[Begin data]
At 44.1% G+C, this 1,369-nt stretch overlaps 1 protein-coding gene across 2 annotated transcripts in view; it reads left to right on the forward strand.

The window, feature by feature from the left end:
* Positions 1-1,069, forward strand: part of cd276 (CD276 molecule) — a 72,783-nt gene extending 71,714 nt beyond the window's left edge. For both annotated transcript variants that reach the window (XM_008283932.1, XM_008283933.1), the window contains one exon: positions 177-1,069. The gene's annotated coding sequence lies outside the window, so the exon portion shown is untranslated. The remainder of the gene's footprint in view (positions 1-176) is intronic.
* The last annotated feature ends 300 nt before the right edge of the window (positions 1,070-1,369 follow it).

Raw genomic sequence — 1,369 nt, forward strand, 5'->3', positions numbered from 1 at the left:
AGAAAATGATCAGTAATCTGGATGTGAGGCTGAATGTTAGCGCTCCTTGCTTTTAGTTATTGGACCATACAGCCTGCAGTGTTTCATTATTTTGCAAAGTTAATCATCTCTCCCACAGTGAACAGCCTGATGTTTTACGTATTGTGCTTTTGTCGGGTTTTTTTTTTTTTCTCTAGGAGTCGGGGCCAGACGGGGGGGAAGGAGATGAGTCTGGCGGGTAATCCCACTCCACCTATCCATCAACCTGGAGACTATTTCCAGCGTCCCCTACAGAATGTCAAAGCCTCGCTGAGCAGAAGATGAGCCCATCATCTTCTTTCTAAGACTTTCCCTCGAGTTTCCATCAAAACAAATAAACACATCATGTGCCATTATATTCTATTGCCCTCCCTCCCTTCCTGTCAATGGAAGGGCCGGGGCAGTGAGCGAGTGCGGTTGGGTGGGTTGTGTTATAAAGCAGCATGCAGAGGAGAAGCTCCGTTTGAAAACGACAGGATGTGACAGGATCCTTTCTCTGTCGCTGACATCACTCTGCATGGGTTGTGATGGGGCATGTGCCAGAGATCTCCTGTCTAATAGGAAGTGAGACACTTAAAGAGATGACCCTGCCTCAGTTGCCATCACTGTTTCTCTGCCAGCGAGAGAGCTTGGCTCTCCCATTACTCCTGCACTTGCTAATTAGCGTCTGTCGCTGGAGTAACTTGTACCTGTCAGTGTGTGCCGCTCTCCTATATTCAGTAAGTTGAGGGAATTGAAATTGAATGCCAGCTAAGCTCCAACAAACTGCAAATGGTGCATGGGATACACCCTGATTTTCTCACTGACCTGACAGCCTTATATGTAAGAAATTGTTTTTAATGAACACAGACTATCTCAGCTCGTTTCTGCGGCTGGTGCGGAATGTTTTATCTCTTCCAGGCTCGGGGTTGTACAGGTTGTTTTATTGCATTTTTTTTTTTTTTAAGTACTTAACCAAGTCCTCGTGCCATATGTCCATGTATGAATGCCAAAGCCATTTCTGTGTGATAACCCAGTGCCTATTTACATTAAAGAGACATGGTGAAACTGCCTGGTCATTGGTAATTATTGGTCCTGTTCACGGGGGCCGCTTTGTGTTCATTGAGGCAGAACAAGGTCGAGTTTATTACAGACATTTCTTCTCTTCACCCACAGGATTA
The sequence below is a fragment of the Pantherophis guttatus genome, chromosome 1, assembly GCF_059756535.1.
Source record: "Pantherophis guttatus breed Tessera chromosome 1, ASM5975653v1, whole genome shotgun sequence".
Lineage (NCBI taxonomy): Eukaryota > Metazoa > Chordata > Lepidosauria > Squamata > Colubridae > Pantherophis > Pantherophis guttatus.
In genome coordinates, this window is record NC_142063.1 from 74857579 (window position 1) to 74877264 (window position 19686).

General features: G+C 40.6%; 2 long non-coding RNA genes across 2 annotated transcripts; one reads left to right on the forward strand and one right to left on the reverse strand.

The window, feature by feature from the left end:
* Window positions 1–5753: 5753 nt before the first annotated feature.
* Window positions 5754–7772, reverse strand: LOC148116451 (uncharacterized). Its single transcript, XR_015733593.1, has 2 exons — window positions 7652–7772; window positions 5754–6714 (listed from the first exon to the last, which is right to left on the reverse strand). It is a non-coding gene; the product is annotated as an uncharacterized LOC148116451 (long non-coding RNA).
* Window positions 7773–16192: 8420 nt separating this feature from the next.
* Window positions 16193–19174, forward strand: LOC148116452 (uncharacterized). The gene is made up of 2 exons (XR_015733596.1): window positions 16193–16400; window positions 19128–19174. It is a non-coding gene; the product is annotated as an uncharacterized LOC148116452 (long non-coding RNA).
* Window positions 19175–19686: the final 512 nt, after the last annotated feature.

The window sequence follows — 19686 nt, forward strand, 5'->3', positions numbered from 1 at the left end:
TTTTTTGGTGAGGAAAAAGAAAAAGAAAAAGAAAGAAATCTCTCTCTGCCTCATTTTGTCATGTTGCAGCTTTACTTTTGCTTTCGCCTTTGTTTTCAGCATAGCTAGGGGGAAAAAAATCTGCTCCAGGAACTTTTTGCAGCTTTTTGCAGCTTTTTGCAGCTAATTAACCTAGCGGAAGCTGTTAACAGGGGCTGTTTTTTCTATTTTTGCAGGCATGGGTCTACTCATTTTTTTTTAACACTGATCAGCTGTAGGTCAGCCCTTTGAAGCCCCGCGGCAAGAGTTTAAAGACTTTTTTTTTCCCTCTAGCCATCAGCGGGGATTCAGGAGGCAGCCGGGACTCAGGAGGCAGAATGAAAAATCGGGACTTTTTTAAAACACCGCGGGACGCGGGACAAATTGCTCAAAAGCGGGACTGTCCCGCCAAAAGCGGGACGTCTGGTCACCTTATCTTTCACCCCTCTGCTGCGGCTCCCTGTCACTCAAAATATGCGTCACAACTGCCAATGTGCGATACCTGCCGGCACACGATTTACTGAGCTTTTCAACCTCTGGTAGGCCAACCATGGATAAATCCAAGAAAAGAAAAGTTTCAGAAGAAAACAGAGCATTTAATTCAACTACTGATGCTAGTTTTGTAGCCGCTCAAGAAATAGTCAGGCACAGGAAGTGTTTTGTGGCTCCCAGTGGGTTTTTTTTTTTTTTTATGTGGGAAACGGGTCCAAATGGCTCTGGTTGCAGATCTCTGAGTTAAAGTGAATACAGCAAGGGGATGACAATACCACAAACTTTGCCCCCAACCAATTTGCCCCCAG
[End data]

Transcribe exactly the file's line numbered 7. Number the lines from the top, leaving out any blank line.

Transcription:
The sequence below is a fragment of the Pantherophis guttatus genome, chromosome 1, assembly GCF_059756535.1.